Last Updated on July 29, 2019, by eNotes Editorial. Word Count: 374
Poe's detective stories featuring C. Auguste Dupin influenced many later mystery writers, most notably Sir Arthur Conan Doyle whose Sherlock Holmes eventually eclipsed Poe's Dupin. The Complete Sherlock Holmes: All Four Novels and 56 Short Stories, published by Bantam Classic and Loveswept in 1998, demonstrates Doyle's mastery of the genre.
Investigative methods have advanced considerably since the mid-nineteenth century. Greg Fallis' s Just the Facts, Ma'am: A Writer's Guide to Investigators and Investigation Techniques, published in 1998 by Writer's Digest Books, details the modern techniques that police use when conducting investigations, as well as the personal traits needed to become a successful investigator today.
In more recent detective fiction, female private investigators have joined the field. One of the most notable is by Sue Grafton, whose alphabet series of mysteries—featuring the gutsy female private investigator, Kinsey Millhone—are some of the most popular. The series starts with A is for Alibi, published in 1987 by Crime Line. In this novel, Millhone is hired by a woman who has served time in prison for murdering her husband but who wants Millhone to find the real killer.
Dashiell Hammett's The Maltese Falcon, originally published in 1930 and reprinted by Vintage books in 1992, is the author's masterpiece in the genre of hard-boiled fiction, a type of detective literature that he himself created. His stories featured tough private detectives who solved mysteries in gritty, dark, urban backgrounds.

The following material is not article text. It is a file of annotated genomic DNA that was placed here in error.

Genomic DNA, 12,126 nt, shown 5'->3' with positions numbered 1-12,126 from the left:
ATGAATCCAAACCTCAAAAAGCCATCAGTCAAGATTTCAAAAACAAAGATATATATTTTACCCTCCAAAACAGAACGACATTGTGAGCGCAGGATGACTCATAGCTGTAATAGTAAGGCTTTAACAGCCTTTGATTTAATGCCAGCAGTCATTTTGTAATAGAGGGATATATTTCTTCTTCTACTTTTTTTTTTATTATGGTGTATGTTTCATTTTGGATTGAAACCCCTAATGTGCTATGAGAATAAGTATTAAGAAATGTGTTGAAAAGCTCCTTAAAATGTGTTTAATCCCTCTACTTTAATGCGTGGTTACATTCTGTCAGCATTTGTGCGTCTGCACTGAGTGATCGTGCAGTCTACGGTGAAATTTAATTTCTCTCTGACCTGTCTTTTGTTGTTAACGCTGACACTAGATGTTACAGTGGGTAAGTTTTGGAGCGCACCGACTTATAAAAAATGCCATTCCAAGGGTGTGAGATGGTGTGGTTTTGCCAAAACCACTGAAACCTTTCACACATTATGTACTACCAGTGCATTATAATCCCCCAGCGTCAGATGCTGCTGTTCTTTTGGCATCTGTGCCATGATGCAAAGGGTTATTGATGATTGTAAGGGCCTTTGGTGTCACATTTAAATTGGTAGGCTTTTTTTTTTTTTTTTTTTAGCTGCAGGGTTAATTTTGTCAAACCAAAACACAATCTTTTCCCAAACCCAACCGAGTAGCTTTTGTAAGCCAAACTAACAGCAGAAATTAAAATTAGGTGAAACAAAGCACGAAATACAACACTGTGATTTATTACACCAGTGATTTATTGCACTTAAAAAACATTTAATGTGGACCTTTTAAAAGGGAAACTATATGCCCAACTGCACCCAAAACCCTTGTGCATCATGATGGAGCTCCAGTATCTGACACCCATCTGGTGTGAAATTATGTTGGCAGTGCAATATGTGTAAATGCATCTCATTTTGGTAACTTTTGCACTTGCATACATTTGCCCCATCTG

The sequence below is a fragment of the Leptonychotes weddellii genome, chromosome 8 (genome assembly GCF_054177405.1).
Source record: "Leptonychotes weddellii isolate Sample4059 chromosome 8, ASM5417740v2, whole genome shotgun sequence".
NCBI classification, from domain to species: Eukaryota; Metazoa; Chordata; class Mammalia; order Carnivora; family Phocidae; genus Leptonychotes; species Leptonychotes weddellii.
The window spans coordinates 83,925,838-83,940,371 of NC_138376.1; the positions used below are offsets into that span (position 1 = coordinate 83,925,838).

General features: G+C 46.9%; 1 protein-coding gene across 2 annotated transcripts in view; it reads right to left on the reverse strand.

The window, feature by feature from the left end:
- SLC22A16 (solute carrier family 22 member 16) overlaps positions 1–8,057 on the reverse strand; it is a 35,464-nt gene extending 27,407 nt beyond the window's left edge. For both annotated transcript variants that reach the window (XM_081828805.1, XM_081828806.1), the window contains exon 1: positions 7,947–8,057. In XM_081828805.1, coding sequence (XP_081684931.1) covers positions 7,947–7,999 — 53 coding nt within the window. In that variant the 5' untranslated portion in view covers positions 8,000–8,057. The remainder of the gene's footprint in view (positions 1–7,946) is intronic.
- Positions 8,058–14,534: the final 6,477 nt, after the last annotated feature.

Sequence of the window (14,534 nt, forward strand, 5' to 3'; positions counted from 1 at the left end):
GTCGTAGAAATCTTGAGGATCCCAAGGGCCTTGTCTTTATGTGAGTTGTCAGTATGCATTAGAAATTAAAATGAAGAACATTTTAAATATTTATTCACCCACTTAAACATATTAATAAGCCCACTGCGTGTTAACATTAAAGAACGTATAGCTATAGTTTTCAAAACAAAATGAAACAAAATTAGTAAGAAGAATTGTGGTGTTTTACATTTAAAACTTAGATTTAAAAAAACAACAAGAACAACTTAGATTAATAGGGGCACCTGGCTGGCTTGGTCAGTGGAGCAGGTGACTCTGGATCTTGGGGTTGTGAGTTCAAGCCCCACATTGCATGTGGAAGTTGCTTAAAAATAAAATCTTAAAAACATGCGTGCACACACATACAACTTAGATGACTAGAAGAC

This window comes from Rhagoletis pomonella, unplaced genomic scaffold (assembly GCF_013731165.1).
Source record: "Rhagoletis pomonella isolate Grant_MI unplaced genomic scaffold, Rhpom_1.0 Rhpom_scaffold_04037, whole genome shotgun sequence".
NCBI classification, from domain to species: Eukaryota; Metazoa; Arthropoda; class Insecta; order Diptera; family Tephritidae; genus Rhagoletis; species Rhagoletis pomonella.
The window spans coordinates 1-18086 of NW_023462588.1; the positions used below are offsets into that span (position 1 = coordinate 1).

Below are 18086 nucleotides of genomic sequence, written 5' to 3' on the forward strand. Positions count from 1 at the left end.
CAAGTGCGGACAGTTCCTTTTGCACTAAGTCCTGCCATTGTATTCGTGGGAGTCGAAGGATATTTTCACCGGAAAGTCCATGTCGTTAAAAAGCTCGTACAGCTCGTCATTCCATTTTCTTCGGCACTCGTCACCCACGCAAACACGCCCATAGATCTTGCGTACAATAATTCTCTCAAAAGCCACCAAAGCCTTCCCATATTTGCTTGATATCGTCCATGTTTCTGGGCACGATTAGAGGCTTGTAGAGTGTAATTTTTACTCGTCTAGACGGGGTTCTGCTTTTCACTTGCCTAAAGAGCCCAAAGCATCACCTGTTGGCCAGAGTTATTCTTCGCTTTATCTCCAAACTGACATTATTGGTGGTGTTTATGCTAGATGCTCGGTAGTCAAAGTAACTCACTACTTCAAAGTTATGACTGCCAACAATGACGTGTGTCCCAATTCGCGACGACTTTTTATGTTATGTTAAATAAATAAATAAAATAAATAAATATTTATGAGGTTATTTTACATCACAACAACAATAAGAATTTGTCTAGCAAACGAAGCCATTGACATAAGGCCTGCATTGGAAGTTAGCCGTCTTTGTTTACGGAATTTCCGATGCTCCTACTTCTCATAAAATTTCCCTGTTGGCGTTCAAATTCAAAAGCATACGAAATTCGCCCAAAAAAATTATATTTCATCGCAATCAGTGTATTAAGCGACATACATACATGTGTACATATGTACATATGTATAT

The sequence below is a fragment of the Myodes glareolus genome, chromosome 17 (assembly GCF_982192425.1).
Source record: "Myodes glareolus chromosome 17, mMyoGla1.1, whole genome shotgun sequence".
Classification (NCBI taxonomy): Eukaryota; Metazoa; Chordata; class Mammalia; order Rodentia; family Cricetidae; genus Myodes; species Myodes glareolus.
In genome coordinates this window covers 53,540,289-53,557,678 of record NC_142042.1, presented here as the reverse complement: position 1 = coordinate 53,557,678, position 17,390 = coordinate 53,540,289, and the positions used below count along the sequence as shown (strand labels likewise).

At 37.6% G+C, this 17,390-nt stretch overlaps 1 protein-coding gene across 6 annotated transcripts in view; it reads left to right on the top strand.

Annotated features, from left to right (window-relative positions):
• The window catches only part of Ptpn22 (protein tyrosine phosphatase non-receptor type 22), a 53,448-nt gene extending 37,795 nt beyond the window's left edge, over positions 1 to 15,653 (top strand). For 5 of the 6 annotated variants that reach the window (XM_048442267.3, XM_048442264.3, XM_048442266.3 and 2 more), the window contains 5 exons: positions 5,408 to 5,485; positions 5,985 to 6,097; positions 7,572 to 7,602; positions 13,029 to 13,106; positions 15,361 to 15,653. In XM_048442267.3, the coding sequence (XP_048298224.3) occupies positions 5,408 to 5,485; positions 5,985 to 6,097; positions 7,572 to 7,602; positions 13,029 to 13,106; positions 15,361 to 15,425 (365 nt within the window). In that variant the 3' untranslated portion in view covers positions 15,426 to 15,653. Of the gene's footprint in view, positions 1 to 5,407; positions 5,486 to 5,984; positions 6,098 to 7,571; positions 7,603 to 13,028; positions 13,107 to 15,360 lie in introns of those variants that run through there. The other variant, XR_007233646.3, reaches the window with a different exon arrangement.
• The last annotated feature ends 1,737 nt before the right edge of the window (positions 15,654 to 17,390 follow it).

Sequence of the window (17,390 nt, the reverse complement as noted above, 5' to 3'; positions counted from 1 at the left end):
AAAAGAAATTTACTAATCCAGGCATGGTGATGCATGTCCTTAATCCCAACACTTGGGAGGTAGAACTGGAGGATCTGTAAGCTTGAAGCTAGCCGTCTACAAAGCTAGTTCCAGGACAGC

Published in 1984 by The Library of America, Edgar Allan Poe: Essays and Reviews, edited by G. R. Thompson, contains three of Poe's essential essays and reviews, including "The Philosophy of Composition." Originally published in 1846, this landmark essay laid out the rules Poe followed when writing his famous poem, "The Raven." These rules were adopted by many other nineteenth-century poets.
The Illustrated Poetry of Edgar Allan Poe, published by Gramercy in 2001, features some of Poe's best-loved poems, accompanied by the romantic illustrations of Edmund Dulac.
Although Poe is generally known for his poetry and his supernatural, horror, and mystery short stories, he also wrote one novel: The Narrative of Arthur Gordon Pym of Nantucket. Referred to by Jorge Luis Borges as "Poe's greatest work,'' the Gothic novel—which details the fantastic and horrific adventures of a stowaway aboard a whaling ship—was originally published in 1838